Lessons From Mother Nature – The Bee Hive

Business Management

The honeybee’s hive is approximately between 50 000 and 60 000 strong, it has one leader, no managers and it has the ability to communicate efficiently and effectively to the entire hive critical information related to its survival. How can this perfect communication ecosystem exist and what can we learn from them to implement into our businesses?

The Structure Of A Hive

The efficiency of the hive begins by having clearly defined goals about what needs to be done to keep the hive running at peak efficiency. All of the bees share a common goal and have precisely defined roles and responsibilities.

There is the queen whose responsibilities lie in creating offspring and omitting pheromones to manage the other bees.

The drones are the males who only exist to breed with the queen

And then you have the workers who harvest the pollen, maintain the hive and raise the larvae.

When each bee is born [read: hired] into a hive [read: team] they are done so with a very specific role. You will never see a drone attending the young, like you would never see the queen out foraging for food.  

So there are very clear roles to ensure that the hive has enough bees to man the command centre and to ensure that the bees have suitable skills to complete their jobs properly (which really is a no brainer in business but still I see business not doing this). However, how do the teams within a hive work together when the team you are a part of is in excess of 50 000 members? What I am getting at is, if you are a worker bee -- how do you know when it’s your turn to look after the larvae, when is it your day to head out foraging and how do you know if there is an intruder, or something wrong with the queen?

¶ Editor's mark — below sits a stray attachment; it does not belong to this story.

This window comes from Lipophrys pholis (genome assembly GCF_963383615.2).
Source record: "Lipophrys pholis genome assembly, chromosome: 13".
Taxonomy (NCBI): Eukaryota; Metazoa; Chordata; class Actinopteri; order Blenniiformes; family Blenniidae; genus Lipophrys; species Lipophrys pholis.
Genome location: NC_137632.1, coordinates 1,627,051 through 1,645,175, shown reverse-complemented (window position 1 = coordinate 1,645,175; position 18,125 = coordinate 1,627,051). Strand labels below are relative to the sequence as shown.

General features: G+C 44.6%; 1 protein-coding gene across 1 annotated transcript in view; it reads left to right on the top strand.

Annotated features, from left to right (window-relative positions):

In an organisation of this size communication is more than essential, it must be perfected for lightening response and pin point accuracy. How do they do this? Well it happens in two forms.

Communicating With An Army Of 50 000+

The status of the hive and the work required internally is governed by the leader. The queen sends out pheromones that tell the bees what needs to be done, the status of the hive and also controls the bee’s behaviour.

The information required from outside of the hive, for example the location of fields of pollen, is communicated from worker bees to their colleagues via a dance. This dance tells them the exact coordinates of the pollen, much like a GPS does for us when we are trying to navigate a new city.

Bees have this communication thing sorted. They are aware that without communication their hive would not survive and chaos would follow.

Now while I wouldn’t expect you to go out dancing in front of your team or spraying them with a scent it is important to recognise just how complex a system the hive has devised to ensure that communication flows perfectly. If Mother Nature goes to this extent to get communication right, why does it become a secondary thought in business?

What are six things that you immediately take away and implement into your business?

1. Have a clearly defined goal that the team is motivated and committed to working toward and achieving

2. Ensure everybody knows exactly what their role is and what they are responsible for. This includes knowing the roles of others.

3. Ask your team where they feel the biggest breakdowns in communication lie. It is quite easy for management to oversee the little things when they are focused on driving the big picture.

4. Check in with your business requirements and look for technology that can help you simplify. For example, Trello can help with project management or just general day-to-day activities and Get Timely is a super easy way to manage appointment setting with clients and customers.

5. Continuously look for easier ways to get things done (don’t forget to ask your team, they’re full of great ideas)

6. Ask your team their opinion of current communication avenues and how they would like to see them improved.

Darcey Pollard

Retail Capability and Product Trainer at

Comments (1)
Ling Lee

Ling Lee at Digital Marketing and Personal Branding

Great article Darcey! Love your 6 tips. I can definitely relate to no.4, and I think no.5 is so underrated. I once spent one week trying to figure out a problem which ended up being solved by a friend in 10 secs.